Forest advisory Committee has also recommended that till a comprehensive survey is doe of the area no new dams should be made. However, many dams had started construction and tunnel digging activity in anticipation of clearance. The dam building and its attendant tunnels generated millions of tons of debris that was thrown into the river in gross violation of all the standard building procedures. Dynamites were used indiscriminately instead of drilling machines as they saved time and the cost. The work that has been stopped has left a lot of debris in the river and silt in the tunnels. Also blasting of dynamites loosened the rocks. During heavy rains when the mud that acted as a glue washed away they became sitting ducks and started falling like nine pins.
Along with dams road construction was another priority area. The state has also constructed 10000 km of roads in last 14 years. During the 2010 and 2011 monsoon floods 14000 kilometres of roads were destroyed due to heavy landslides (state plan document). This was in part due to loss of tree cover and roads built with faulty alignments.
However, the plan document submitted to the Planning Commission in 2012 was quick in blaming environmental clearance as the sole hurdle in the development of the state. It insisted that as the state has 65 percent of area under forest cover, projects like road building and dam building should be exempted from compensatory afforestation.
Not only this it also proposes to do away with additional cost t ot road developers which amount to 27 percent of the road building costs in the mountains. These costs involve paying net present value of trees which is Rs 5.4 lakhs, one lakh for compensatory afforestation, Rs 5 lakh for muck disposal and Rs one lakh for road side plantation.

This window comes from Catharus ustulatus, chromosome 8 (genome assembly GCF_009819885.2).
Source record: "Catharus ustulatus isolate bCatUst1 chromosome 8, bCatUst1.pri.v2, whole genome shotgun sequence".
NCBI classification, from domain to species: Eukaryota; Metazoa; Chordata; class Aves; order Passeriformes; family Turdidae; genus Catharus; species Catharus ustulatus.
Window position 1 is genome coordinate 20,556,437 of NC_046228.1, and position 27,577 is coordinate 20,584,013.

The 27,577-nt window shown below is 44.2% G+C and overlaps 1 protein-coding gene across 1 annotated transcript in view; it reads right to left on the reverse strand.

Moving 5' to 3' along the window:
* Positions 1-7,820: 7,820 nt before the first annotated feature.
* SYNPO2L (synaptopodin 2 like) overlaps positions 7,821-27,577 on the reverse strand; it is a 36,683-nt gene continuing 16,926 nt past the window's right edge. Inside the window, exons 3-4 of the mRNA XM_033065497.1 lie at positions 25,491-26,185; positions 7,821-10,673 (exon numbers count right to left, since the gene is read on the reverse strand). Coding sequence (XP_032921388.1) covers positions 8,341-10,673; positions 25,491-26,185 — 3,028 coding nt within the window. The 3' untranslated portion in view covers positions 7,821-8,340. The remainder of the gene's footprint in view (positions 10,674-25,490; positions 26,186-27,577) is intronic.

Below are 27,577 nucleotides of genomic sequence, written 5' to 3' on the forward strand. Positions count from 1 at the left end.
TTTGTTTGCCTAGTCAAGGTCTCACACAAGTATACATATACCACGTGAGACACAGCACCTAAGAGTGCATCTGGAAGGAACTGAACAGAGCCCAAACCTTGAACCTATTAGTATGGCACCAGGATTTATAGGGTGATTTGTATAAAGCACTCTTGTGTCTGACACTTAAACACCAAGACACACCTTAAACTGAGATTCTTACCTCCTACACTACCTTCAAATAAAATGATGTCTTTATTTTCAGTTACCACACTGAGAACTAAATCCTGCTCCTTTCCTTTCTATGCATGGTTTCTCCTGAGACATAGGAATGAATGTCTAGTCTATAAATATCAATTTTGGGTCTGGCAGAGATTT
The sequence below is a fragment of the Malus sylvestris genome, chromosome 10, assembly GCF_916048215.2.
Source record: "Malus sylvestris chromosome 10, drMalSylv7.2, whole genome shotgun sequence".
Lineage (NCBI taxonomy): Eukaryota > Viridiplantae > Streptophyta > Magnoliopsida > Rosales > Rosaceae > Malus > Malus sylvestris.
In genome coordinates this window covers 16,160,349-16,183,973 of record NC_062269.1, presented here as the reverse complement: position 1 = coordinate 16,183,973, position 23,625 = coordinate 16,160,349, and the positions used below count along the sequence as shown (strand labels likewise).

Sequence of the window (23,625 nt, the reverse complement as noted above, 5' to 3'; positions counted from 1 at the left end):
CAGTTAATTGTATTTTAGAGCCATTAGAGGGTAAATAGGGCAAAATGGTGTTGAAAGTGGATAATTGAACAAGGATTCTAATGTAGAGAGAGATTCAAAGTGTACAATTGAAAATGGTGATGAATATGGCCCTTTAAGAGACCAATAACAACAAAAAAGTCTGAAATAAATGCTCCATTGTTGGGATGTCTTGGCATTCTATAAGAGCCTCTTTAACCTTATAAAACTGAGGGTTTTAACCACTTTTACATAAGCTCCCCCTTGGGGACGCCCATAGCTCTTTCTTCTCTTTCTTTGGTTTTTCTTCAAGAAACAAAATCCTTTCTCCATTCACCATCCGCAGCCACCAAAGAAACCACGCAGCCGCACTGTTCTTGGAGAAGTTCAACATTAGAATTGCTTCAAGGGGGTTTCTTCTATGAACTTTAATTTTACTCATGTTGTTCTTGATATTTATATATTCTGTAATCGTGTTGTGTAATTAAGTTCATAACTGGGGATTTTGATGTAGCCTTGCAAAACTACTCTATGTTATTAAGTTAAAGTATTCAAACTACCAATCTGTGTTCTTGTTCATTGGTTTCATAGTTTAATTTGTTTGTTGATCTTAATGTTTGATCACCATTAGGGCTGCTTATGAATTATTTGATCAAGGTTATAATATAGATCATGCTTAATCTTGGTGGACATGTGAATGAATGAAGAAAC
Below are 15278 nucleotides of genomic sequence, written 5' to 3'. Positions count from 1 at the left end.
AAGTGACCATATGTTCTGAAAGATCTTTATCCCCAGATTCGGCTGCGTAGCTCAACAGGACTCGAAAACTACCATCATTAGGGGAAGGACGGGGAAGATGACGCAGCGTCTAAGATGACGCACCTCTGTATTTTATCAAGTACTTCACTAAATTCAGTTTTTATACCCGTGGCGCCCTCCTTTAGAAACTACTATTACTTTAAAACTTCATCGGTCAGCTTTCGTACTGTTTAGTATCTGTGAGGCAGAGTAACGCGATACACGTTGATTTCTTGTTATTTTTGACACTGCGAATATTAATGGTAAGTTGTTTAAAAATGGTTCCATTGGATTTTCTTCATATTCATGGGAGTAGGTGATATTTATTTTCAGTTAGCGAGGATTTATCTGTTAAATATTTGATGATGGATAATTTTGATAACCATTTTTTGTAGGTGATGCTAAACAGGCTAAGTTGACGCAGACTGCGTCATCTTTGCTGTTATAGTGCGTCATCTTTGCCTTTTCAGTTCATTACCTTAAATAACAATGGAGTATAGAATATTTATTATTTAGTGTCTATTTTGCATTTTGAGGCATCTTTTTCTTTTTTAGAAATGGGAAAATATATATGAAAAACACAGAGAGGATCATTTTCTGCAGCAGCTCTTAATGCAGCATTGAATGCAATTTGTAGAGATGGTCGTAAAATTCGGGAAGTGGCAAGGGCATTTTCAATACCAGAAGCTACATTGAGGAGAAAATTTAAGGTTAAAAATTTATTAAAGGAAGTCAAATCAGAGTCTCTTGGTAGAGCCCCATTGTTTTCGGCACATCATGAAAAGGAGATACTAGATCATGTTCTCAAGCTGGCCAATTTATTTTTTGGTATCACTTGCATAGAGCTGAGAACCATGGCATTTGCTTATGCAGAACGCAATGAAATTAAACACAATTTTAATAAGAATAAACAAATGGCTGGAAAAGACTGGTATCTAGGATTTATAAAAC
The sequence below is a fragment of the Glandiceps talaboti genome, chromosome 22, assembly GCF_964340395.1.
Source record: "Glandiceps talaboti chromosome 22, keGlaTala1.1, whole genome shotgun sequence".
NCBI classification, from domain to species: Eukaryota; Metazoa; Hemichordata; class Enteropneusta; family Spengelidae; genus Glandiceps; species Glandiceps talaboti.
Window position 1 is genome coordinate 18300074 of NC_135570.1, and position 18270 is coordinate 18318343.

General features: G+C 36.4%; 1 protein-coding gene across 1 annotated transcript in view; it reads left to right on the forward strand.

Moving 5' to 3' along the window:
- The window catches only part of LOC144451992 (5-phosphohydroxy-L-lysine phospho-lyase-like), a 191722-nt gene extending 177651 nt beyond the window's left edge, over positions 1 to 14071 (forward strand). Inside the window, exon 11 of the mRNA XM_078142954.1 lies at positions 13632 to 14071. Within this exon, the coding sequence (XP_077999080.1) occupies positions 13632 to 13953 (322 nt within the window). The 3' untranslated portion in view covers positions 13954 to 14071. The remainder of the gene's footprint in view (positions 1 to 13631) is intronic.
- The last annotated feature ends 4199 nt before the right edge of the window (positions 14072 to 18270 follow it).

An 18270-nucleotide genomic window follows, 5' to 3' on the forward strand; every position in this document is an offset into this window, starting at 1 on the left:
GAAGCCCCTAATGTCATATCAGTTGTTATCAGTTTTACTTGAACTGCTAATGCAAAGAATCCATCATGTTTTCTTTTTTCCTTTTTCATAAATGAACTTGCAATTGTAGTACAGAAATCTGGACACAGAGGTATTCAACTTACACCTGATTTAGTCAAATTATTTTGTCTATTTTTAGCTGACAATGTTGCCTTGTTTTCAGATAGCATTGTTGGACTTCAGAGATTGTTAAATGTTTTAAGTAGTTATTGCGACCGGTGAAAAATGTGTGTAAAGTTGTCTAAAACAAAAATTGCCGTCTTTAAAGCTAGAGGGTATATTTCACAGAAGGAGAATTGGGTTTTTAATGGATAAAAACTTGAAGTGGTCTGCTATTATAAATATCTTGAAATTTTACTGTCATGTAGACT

The government which once wanted to pursue a different path today thinks all the above costs are useless and a drain on development. This is when it has on its own accepted that 14000 km of roads have been destroyed in the 2010 and 2011 floods during the monsoons.
This predictable but unsustainable growth path has had its impact on the state. The loosening of hill rocks in the upper region due to dam building and tree felling for new construction and road building led to increased incidence of landslides. In many places landslides stopped river flow and built artificial but makeshift lakes. Rampant expansion of built up areas encroached upon the river bed and increased the human density.
It was a dangerous combination of high density settlements on unstable land with mounting odds staked against the residents. Not that the nature didn’t try to warn them.
Before the cataclysmic floods in 2013 the state has witnessed 23 major floods and 12 large scale landslides which have caused 201 deaths and affected more than 7500 people in 85 villages. The loss of infrastructure was colossal.
Yet no lessons were learnt. On the 16th June 2013 the roads leading the Kedarnath were jammed with traffic and towns in the Alaknanda valley were packed to the brim. The rains came and insisted on downloading their cargo all at once. Unimaginable quantum of water pouring on years of neglect meant the time was up for the valley.
Humanity finally paid for the sins committed by their greed and short sightedness of their chosen representatives.